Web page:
Online collaboration tools can help your team stay organised, motivated and on-task – but that doesn’t necessarily mean that more is better. Too many tools can cause confusion and miscommunication, or discourage employees from using them. By understanding online collaboration tools and how to incorporate them into your business, you can use these resources to lower IT costs and make your teams work more efficiently and effectively.
Online Collaboration Tools Explained
Like many online resources, collaboration tools on the internet offer users a platform for working together from different locations. Many collaborative workspaces are designed with user-friendly interfaces and provide a range of tools (for a range of cost) that make remote communication more efficient. The spectrum of resources available makes finding the right tools for your business quite easy: Some tools are more specialised, designed to solve specific problems, while others offer comprehensive, organisational features.
However, such variety also poses a few obstacles for you to consider:
- Bandwidth: If your employees work remotely, you’ll want to be sure they each have enough bandwidth to efficiently navigate the online tool of your choosing.
- System requirements: Similarly, ensure that your employees have adequate computer systems or platforms to support the chosen online software.
- Security: If sharing sensitive information is part of your team’s collaboration, consider password-protected systems a given.
- Customer reach: If your goal is to collaborate amongst your team in a way that allows you to serve your customers, consider
Incorporating Collaborative Workspaces Into Your Business
What kind of collaboration would you like to see from your team? What are your strengths and weaknesses as a collective unit? Where are your employees located, and how much of their communication will be through online media? These are just a few important questions to ask yourself when planning a method for online collaboration. Answering them will help you determine what type of online tools will work best for your group.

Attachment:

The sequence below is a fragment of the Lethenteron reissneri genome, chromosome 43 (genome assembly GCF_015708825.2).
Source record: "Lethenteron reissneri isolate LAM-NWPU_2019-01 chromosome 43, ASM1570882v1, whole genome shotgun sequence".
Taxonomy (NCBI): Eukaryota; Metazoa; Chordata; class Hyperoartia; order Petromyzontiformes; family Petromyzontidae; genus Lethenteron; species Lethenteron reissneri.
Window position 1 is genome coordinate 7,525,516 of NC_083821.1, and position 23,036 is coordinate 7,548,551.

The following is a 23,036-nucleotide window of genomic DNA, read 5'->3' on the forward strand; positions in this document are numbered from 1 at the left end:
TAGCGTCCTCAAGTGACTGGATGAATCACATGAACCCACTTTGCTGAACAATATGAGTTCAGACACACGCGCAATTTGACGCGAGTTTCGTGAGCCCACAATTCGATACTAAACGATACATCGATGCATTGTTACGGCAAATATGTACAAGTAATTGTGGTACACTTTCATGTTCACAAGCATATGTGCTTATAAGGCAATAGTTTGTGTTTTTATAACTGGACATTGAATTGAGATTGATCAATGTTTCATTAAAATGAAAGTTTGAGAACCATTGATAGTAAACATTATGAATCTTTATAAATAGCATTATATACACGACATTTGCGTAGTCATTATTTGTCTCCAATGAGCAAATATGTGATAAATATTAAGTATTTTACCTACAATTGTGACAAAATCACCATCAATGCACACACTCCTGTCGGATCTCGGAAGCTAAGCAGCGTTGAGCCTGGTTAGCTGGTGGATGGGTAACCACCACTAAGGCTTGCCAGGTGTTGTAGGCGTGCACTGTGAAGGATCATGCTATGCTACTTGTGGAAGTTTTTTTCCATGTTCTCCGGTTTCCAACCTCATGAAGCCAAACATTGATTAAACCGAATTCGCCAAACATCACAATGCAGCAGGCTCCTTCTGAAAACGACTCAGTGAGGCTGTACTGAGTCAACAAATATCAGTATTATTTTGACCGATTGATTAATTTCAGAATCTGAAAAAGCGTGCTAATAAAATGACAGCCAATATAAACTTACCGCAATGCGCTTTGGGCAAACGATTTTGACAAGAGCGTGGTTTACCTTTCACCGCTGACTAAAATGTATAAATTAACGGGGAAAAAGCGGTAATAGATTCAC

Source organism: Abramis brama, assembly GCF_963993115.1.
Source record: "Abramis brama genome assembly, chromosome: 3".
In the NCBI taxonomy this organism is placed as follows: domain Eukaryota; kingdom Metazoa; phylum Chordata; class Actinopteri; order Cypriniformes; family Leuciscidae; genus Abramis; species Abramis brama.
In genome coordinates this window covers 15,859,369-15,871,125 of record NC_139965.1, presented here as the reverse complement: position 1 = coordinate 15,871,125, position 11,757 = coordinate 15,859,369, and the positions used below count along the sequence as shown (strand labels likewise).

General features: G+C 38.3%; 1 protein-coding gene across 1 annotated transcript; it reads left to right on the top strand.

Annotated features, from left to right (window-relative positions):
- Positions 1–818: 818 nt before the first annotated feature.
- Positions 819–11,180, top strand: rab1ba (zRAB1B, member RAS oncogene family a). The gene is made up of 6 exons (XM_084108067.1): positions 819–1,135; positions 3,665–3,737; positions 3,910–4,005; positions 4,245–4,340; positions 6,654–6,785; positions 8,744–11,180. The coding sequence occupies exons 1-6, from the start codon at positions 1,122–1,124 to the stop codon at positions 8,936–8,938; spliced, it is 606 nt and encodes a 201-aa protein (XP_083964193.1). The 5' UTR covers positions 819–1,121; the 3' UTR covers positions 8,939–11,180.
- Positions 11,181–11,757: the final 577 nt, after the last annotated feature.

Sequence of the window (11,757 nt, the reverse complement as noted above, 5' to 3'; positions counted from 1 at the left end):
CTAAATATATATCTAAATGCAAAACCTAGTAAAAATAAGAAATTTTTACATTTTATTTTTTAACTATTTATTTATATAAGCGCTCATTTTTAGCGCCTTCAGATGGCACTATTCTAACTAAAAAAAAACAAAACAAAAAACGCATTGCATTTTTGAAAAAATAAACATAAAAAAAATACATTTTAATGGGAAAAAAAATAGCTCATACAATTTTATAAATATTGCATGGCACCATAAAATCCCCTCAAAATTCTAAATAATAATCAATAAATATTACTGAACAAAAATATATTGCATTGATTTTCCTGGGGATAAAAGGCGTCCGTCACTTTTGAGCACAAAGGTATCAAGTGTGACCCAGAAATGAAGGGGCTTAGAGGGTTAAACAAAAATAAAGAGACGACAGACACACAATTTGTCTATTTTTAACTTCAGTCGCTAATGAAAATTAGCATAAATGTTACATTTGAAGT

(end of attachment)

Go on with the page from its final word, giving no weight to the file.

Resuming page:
Here are a few examples of task-specific online collaborative tools:
- Google Apps: Each app is designed as a specific means to organise and communicate. Google is savvy with respect to the smooth overlap of its features, so using Google Apps as a whole can be incredibly fluid.
- Trello: This project management interface makes organisation and task delegation easy. Use Trello to keep track of who’s doing what, the progress they’ve made, and what still needs to be done.
- Pinterest: You may not think of this social media platform as a business tool, but it’s a great way to share ideas and inspiration. It’s specific and straightforward layout displays images in an organised and aesthetically appealing way.
For more comprehensive collaboration systems, consider these business-oriented platforms:
- R-Hub: R-Hub offers a 6-in-1 server for realtime collaboration. This system is designed to make web/audio/video conferencing accessible to an unlimited number of employees.
- Asana: This team-management system is free and easy to use. Asana organises projects and tasks, offering insights to track your team’s progress and achievements.
- Service Cloud: On this online platform, SalesForce offers a collaborative approach to customer service by effectively organising your team’s problem-solving resources.
Consider your needs as you research various online collaboration tools to figure out what you’re looking for and what will just get in the way. If your needs are specific, look for a specific tool; if they’re broad, consider a resource that’s comprehensive. When it comes to platforms for communicating, oftentimes less is more: more clear, more direct, more efficient, more effective.
Getting the Support You Need
Keep in mind the communication and technical support systems you already have in place. Whether you want to maintain some of these methods as you transition to online collaboration, or you intend to start fresh with a whole new communication system for your team, your IT support network can help your team leap over the learning curve that comes with every technological advance. Ask your IT Support for advice on what collaboration tools might be right for your business: which tools will best integrate with your computer network and technology systems.
And most importantly, ask your team for feedback. Find out what your employees find effective, what they feel is burdensome, and how they like to interact with one another. After all, the key to successful collaboration is, well, collaborating.